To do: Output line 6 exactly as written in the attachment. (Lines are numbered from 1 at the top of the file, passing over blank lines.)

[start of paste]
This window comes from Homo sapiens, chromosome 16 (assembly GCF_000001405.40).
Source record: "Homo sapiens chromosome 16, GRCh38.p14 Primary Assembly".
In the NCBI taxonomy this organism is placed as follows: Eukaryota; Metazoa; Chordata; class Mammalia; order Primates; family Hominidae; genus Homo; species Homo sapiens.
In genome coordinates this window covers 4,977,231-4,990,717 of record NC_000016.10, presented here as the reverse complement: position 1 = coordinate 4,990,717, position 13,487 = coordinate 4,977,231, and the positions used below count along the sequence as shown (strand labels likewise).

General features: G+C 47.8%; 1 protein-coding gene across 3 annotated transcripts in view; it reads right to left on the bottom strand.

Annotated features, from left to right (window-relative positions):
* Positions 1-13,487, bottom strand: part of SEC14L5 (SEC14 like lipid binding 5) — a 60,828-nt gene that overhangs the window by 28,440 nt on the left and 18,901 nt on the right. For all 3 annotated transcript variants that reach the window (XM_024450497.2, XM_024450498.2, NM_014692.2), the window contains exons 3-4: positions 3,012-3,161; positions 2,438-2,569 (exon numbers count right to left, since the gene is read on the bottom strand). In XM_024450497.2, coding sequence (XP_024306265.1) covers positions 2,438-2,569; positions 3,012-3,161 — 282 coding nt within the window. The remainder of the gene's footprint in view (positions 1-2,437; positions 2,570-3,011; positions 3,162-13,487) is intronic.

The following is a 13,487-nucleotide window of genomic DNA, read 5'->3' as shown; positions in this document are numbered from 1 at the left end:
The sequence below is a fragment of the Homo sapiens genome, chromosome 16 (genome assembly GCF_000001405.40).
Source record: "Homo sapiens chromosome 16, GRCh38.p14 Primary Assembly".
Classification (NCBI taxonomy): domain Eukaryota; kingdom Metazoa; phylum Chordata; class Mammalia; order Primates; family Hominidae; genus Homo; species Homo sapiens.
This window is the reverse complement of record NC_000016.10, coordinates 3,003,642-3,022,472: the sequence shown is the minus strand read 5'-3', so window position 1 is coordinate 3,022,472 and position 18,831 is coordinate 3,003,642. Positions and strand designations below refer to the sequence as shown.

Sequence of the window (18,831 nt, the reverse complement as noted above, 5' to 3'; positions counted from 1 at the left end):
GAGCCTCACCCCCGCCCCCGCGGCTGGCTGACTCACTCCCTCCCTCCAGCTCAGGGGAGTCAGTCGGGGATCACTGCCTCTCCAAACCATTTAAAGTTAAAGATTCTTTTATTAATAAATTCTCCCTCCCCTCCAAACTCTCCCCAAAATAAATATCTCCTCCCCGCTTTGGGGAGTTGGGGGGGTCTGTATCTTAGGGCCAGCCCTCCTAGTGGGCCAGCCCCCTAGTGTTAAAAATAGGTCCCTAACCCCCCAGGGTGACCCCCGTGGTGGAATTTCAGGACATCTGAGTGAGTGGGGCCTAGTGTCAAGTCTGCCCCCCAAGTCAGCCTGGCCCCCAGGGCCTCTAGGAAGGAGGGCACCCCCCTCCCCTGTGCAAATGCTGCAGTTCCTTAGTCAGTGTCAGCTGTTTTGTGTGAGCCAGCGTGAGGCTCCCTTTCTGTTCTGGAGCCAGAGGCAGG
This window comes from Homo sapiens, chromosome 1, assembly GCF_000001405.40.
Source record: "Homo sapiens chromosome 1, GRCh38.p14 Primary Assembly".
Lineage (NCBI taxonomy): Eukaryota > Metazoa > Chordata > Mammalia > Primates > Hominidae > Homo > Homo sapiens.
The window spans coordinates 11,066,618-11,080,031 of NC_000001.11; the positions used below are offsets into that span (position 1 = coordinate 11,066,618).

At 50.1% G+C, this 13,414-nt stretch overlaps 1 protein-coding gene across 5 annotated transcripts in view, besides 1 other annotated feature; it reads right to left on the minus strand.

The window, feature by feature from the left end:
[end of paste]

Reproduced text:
Annotated features, from left to right (window-relative positions):